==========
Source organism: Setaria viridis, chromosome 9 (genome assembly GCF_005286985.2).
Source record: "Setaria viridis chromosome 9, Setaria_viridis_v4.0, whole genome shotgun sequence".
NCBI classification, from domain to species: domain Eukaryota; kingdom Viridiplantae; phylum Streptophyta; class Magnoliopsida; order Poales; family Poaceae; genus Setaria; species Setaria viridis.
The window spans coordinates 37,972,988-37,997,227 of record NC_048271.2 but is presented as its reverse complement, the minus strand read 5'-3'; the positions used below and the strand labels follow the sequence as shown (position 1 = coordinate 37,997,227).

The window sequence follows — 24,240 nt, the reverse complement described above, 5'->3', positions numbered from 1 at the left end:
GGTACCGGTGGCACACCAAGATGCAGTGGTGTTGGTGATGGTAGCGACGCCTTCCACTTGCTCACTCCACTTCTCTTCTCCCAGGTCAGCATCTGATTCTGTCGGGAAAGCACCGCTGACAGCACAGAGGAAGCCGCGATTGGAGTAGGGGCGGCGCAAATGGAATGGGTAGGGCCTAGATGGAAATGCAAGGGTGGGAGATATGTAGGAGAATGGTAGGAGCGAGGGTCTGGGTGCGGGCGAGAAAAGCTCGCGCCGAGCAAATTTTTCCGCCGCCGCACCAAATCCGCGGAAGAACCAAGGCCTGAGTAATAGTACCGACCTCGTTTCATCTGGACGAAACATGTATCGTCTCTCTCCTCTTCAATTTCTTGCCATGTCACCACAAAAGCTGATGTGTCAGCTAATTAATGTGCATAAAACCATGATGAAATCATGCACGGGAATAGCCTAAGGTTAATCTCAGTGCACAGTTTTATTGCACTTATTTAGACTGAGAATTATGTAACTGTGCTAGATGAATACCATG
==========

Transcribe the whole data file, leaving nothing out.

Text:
Source organism: Setaria viridis, chromosome 9 (genome assembly GCF_005286985.2).
Source record: "Setaria viridis chromosome 9, Setaria_viridis_v4.0, whole genome shotgun sequence".
NCBI classification, from domain to species: domain Eukaryota; kingdom Viridiplantae; phylum Streptophyta; class Magnoliopsida; order Poales; family Poaceae; genus Setaria; species Setaria viridis.
The window spans coordinates 37,972,988-37,997,227 of record NC_048271.2 but is presented as its reverse complement, the minus strand read 5'-3'; the positions used below and the strand labels follow the sequence as shown (position 1 = coordinate 37,997,227).

The window sequence follows — 24,240 nt, the reverse complement described above, 5'->3', positions numbered from 1 at the left end:
GGTACCGGTGGCACACCAAGATGCAGTGGTGTTGGTGATGGTAGCGACGCCTTCCACTTGCTCACTCCACTTCTCTTCTCCCAGGTCAGCATCTGATTCTGTCGGGAAAGCACCGCTGACAGCACAGAGGAAGCCGCGATTGGAGTAGGGGCGGCGCAAATGGAATGGGTAGGGCCTAGATGGAAATGCAAGGGTGGGAGATATGTAGGAGAATGGTAGGAGCGAGGGTCTGGGTGCGGGCGAGAAAAGCTCGCGCCGAGCAAATTTTTCCGCCGCCGCACCAAATCCGCGGAAGAACCAAGGCCTGAGTAATAGTACCGACCTCGTTTCATCTGGACGAAACATGTATCGTCTCTCTCCTCTTCAATTTCTTGCCATGTCACCACAAAAGCTGATGTGTCAGCTAATTAATGTGCATAAAACCATGATGAAATCATGCACGGGAATAGCCTAAGGTTAATCTCAGTGCACAGTTTTATTGCACTTATTTAGACTGAGAATTATGTAACTGTGCTAGATGAATACCATG